have no idea if this came across on the TV coverage but the mood in the dying
minutes of the final, after Zidane was sent off, was absolutely surreal. There
was whistling and jeering from the crowd throughout and, even though there were
more Italians in the crowd than French or other fans, it was a poisonous

Zidane red card left everybody stunned and it was made stranger by the fact
that the referee didn’t actually see the head butt. I don’t know how he could
send somebody off, with a straight red card, for something he didn’t see. The
crowd wasn’t happy.

me, it was symbolic that the final kick of the tournament was taken by none
other than Fabio Grosso, responsible for one of the great frauds of the
tournament – when he dived against Australia.

might think this is just sour grapes but trust me, it’s not. Having watched
many games at this World Cup and observed the players and the fans closely, I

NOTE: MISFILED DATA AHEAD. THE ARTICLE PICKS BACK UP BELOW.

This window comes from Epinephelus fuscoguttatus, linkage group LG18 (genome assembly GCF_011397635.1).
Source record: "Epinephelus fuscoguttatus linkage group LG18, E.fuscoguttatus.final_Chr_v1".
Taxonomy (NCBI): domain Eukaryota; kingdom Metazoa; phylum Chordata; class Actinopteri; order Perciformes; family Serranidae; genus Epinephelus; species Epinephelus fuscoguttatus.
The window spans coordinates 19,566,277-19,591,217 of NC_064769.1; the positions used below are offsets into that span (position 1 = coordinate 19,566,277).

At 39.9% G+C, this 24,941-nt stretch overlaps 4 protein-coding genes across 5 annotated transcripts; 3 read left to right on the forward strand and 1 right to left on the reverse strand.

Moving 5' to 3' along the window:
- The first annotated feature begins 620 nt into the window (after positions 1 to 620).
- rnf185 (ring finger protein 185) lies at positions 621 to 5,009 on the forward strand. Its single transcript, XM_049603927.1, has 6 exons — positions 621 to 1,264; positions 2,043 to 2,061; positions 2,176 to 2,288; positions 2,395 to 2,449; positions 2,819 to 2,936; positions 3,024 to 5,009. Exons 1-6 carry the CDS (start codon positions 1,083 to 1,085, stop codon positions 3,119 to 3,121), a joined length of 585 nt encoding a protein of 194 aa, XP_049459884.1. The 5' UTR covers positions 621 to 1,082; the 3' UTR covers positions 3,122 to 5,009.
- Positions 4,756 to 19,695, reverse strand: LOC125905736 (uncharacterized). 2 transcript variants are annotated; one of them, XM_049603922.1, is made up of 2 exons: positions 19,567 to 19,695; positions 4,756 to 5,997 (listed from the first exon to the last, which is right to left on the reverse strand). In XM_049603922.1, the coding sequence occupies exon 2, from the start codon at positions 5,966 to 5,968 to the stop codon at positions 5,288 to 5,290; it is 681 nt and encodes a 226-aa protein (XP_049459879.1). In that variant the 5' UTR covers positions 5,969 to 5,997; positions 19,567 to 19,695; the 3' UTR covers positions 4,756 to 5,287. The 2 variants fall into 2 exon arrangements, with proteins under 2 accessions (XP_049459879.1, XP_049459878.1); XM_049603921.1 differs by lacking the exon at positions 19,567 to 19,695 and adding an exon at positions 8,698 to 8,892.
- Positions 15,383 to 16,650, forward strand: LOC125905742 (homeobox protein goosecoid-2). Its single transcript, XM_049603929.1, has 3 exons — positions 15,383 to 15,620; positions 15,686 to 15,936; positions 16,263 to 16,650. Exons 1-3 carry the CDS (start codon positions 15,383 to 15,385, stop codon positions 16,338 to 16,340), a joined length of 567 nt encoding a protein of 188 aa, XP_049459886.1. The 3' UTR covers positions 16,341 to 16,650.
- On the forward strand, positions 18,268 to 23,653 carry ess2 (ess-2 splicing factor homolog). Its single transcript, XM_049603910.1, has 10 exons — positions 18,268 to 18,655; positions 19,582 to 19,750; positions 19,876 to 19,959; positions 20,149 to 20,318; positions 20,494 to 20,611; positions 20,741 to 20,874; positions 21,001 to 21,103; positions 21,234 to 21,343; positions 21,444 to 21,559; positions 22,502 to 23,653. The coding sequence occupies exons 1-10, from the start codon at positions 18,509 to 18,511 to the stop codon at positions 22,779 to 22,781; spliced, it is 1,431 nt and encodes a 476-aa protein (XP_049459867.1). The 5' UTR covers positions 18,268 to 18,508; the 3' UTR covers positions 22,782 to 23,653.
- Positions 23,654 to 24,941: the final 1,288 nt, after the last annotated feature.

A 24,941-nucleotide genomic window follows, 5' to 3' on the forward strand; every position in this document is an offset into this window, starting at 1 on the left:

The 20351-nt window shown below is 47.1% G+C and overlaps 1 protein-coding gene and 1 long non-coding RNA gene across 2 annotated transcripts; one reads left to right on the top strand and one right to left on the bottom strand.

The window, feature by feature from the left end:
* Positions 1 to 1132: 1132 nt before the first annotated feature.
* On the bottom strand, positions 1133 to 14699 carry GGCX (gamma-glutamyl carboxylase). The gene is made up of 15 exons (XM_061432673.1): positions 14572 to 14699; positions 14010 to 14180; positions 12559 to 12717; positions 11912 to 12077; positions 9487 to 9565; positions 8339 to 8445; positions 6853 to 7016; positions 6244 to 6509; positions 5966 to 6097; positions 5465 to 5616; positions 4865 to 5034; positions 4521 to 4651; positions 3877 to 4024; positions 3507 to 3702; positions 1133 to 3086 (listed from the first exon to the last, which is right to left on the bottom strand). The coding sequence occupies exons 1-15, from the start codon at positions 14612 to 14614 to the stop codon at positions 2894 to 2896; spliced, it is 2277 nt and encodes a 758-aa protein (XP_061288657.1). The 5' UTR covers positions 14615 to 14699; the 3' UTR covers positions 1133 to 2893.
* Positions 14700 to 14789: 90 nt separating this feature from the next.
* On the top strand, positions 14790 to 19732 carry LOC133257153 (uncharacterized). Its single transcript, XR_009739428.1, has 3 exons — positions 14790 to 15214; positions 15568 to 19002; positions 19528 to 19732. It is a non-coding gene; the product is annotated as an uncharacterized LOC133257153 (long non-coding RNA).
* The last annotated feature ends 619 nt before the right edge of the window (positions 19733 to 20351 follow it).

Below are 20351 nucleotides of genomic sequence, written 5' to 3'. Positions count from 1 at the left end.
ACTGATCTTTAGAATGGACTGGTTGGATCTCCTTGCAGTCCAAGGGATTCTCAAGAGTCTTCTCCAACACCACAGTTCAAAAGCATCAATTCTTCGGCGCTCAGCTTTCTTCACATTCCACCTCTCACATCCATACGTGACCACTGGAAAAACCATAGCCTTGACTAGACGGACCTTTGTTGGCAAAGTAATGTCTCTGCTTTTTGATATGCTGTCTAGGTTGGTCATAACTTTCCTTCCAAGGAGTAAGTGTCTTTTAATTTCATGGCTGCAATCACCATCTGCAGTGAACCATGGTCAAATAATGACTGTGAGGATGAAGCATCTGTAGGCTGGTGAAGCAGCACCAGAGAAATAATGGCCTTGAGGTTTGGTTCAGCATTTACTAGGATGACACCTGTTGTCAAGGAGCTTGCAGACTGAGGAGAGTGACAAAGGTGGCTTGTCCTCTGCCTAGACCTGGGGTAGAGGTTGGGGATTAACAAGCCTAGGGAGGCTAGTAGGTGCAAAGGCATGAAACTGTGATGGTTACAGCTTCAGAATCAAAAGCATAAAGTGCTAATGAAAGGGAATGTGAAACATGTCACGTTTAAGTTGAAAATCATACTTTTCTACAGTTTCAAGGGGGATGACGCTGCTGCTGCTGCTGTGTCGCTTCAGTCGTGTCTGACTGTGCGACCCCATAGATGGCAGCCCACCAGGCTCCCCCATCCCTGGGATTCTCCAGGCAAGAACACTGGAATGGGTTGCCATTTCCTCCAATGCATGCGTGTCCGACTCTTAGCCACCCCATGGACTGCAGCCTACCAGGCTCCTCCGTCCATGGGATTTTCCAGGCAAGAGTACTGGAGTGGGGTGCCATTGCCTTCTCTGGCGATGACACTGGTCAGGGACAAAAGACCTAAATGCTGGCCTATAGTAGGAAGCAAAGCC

am convinced that diving, exaggerating contact and faking injuries – let’s just
call it “cheating” – is the biggest problem facing the world game today.

are many great things to have come out of this World Cup, for the game, for
Germany and for Australia – and I will write about those in the next couple of
days – but diving is a genuine concern.

could tell that the crowds, and even the players, are increasingly frustrated
by it. Every time a player hits the deck now, there is widespread jeering,
catcalls and whistling, as though we’re all in on the joke. Even the players
have become wary about putting the ball out of play, as is traditional when a
member of the opposition needs treatment, because they are clearly suspicious
that the prone player is faking it and merely trying to slow the game down.

think this issue has major ramifications for the game and nowhere more so than
Australia, where fans only just discovering the game will be less sympathetic
to the issue within the wider context of the sport than, say, Italy or Spain.
Such over-exaggeration and faking is against the Australian sporting
sensibilities and is a worry for those trying to convince the Australian public
about this spectacle.

Peter Fray

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Peter Fray
Editor-in-chief of Crikey